Business Aviation Saying No Privatized ATC
06.28.17 · Ashley Bowen Cook
There are many things I love about business aviation. The ferocity of our tribe is one. Come at us, and we circle the wagons. A big attack is bearing down upon us: the proposed privatization of our country’s air traffic control (ATC) system.
And the business aviation community is preparing for the fight. And has been for some time. At a town hall meeting in Washington, D.C. last year, Cessna Aircraft Chairman Emeritus Russ Meyer was among the who’s who of aviation in attendance. He called ATC privatization the most significant threat to general aviation’s future that he has seen. And he’s been in aviation for four decades.
Experimental Aircraft Association CEO Jack Pelton agreed and encouraged the Kansas Congressional delegation to continue working against privatization. It has. U.S. Sen. Jerry Moran came to Wichita Eisenhower National Airport last week. Greteman Group colleague Deanna Harms and I were among those attending the June 23 press conference and tour of Wichita Eisenhower National Airport.
Smart Solutions Needed, But Privatization Isn’t One
Let’s be clear. The ATC needs modernizing. No one disputes that. But that work is underway. Privatization efforts, in fact, could significantly slow down the efforts to build a much-needed NextGen aviation system. A commonsense approach is needed. One that strengthens our air transportation system rather than causing more problems than it solves.
The National Business Aviation Association (NBAA) and most of general aviation believe privatization would be bad for business. My colleagues, peers and I also do not think it is in the public’s interest to simply giveaway ATC control to a group of private parties that would have little accountability to Congress.
“I am one of many who believe this is terribly damaging to all but the largest airports and the largest communities in the country,” Sen. Moran said.
The Air Capital could receive a real body blow. No doubt resources will be directed away from general aviation and smaller communities like Wichita. ATC privatization could increase flight costs for smaller aircraft and the ability to use air space nationwide could be jeopardized. The wallop to general aviation would likely shrivel up our nation’s primary source of new pilots, which is the opposite of what we want and need. The pool is shrinking already. Let’s add to it, not detract.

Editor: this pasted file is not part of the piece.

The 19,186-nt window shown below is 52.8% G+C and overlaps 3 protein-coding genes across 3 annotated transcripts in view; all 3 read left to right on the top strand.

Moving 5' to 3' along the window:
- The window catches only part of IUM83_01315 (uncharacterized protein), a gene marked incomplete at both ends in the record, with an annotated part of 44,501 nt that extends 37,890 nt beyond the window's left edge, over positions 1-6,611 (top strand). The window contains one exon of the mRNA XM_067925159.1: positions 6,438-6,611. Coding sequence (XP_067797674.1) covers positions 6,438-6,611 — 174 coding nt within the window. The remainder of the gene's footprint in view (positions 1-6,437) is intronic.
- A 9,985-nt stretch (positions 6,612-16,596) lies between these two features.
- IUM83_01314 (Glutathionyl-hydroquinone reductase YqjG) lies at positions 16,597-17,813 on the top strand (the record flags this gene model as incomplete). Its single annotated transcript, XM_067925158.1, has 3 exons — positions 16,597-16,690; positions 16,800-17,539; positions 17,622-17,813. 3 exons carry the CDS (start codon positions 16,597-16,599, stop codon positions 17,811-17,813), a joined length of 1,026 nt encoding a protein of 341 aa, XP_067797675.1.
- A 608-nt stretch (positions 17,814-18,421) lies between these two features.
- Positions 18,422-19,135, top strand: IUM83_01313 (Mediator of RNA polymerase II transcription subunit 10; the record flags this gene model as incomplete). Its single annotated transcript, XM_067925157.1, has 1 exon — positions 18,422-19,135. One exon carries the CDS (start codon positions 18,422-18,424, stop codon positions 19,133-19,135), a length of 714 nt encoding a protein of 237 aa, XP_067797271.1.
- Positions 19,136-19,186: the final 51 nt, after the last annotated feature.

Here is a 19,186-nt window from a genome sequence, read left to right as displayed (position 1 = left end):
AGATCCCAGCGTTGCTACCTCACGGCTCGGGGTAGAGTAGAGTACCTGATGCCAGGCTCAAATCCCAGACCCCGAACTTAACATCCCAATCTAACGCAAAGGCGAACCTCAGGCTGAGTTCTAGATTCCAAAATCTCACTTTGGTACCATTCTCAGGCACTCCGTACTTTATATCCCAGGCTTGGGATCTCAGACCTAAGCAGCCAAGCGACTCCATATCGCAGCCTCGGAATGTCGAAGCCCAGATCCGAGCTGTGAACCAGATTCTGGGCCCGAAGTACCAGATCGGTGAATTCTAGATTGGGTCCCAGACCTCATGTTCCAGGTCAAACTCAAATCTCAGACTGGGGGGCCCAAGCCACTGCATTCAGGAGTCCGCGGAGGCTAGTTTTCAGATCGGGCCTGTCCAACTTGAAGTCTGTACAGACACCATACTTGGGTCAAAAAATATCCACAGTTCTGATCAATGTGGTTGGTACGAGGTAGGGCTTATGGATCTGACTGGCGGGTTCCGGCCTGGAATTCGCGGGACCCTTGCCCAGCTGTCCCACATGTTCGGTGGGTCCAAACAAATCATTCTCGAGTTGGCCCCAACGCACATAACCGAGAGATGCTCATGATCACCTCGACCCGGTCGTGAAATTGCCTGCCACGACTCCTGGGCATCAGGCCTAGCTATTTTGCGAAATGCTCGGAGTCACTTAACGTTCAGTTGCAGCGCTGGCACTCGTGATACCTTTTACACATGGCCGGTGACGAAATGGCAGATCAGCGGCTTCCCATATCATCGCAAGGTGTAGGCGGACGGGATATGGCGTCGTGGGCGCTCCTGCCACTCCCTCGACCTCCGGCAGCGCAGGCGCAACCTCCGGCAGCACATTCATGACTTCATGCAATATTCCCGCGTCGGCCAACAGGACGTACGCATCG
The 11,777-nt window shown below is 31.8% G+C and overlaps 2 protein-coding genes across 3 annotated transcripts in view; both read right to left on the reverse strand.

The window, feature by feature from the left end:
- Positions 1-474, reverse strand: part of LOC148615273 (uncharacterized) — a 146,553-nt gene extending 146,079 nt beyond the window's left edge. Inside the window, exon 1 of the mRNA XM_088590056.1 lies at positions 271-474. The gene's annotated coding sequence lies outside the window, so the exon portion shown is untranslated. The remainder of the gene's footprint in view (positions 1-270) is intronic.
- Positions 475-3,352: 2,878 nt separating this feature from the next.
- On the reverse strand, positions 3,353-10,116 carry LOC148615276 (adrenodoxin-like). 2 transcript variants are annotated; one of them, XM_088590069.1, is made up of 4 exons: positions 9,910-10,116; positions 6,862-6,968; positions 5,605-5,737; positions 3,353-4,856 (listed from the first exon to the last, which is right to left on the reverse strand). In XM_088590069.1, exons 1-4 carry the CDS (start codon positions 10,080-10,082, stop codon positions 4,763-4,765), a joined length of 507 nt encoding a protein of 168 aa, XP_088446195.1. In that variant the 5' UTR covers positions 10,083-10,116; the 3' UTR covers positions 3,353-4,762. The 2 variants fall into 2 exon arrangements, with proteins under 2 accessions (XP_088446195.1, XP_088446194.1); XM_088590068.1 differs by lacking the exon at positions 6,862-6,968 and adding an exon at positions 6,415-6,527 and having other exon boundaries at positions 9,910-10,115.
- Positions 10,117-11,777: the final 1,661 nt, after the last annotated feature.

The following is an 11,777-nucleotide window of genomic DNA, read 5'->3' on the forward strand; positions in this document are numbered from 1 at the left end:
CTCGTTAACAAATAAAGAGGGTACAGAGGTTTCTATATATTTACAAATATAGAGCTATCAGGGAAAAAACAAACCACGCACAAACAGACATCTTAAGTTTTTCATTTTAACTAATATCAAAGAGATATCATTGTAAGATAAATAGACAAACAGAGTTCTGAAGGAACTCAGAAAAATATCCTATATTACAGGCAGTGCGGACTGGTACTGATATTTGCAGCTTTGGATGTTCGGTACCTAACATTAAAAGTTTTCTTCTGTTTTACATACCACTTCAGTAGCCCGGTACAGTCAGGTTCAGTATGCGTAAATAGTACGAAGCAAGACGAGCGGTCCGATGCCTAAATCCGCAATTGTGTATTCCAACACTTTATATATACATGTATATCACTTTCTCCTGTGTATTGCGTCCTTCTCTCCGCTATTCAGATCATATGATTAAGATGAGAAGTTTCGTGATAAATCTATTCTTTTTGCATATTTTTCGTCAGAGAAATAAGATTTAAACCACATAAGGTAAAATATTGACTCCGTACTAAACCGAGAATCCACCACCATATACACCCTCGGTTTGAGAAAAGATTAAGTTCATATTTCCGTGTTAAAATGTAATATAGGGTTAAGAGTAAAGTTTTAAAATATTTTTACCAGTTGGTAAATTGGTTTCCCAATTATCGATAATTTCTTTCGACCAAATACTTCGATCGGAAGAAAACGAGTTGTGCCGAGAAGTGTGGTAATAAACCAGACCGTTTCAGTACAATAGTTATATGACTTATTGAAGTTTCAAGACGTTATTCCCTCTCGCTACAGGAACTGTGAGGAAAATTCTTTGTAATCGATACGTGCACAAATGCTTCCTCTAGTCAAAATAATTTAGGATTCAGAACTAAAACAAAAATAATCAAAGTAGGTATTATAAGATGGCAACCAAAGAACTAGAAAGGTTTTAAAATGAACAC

“General aviation creates a natural pipeline for pilots transitioning to business and commercial aviation,” said Executive AirShare CEO Keith Plumb. “ATC privatization would dry up that irreplaceable source of high-caliber, focused, young adults beginning their aviation careers.”
Let’s Learn from Others Hurt by ATC Privatization
Director of Airports Victor White spoke at the press conference, too, and noted that in other parts of the world where privatization has taken place, general aviation has practically disappeared.
Mid-Continent Instruments + Avionics CEO Todd Winter has witnessed the results firsthand. He said, “I have seen the effects of similar efforts on my international customers and the European business aviation community. The impact has been devastating and has all but eliminated private and business aviation.”
Time Is Running Out, Please Act
Vote on the bill, H.R. 2997, is expected by mid-July. Congress should say no to ATC privatization and yes to reauthorizing ATC within the Federal Aviation Administration (FAA). We’ve reached out to our members of Congress, and ask that all concerned U.S. citizens do the same. Here’s a quick link: https://www.nbaa.org/advocacy/contact/
If you want to join the fight on Twitter, be sure to use the hashtag #NoPrivatizedATC. Quite a debate’s underway. Let’s ensure our voices are heard. And prevail.